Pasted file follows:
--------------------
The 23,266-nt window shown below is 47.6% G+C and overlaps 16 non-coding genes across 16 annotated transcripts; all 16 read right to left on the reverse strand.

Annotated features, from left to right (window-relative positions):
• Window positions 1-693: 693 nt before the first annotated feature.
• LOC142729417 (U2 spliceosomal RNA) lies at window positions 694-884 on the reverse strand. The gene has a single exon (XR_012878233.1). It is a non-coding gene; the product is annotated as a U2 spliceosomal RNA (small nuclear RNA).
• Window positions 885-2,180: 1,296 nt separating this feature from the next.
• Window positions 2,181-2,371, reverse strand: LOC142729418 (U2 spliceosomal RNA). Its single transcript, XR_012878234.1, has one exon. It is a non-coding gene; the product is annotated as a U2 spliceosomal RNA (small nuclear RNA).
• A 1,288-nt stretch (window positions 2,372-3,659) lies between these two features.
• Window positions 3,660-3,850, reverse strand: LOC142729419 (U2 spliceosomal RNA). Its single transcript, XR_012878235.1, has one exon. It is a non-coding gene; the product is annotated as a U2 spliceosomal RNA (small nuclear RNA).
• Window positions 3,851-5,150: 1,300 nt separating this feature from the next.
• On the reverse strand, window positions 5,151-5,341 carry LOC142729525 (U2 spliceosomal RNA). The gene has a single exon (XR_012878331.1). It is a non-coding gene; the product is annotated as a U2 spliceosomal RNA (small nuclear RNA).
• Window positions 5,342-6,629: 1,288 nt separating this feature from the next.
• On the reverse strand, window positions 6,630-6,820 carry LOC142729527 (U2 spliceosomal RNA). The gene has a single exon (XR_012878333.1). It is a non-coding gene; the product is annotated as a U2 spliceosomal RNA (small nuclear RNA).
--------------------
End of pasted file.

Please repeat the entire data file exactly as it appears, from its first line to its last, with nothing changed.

The 23,266-nt window shown below is 47.6% G+C and overlaps 16 non-coding genes across 16 annotated transcripts; all 16 read right to left on the reverse strand.

Annotated features, from left to right (window-relative positions):
• Window positions 1-693: 693 nt before the first annotated feature.
• LOC142729417 (U2 spliceosomal RNA) lies at window positions 694-884 on the reverse strand. The gene has a single exon (XR_012878233.1). It is a non-coding gene; the product is annotated as a U2 spliceosomal RNA (small nuclear RNA).
• Window positions 885-2,180: 1,296 nt separating this feature from the next.
• Window positions 2,181-2,371, reverse strand: LOC142729418 (U2 spliceosomal RNA). Its single transcript, XR_012878234.1, has one exon. It is a non-coding gene; the product is annotated as a U2 spliceosomal RNA (small nuclear RNA).
• A 1,288-nt stretch (window positions 2,372-3,659) lies between these two features.
• Window positions 3,660-3,850, reverse strand: LOC142729419 (U2 spliceosomal RNA). Its single transcript, XR_012878235.1, has one exon. It is a non-coding gene; the product is annotated as a U2 spliceosomal RNA (small nuclear RNA).
• Window positions 3,851-5,150: 1,300 nt separating this feature from the next.
• On the reverse strand, window positions 5,151-5,341 carry LOC142729525 (U2 spliceosomal RNA). The gene has a single exon (XR_012878331.1). It is a non-coding gene; the product is annotated as a U2 spliceosomal RNA (small nuclear RNA).
• Window positions 5,342-6,629: 1,288 nt separating this feature from the next.
• On the reverse strand, window positions 6,630-6,820 carry LOC142729527 (U2 spliceosomal RNA). The gene has a single exon (XR_012878333.1). It is a non-coding gene; the product is annotated as a U2 spliceosomal RNA (small nuclear RNA).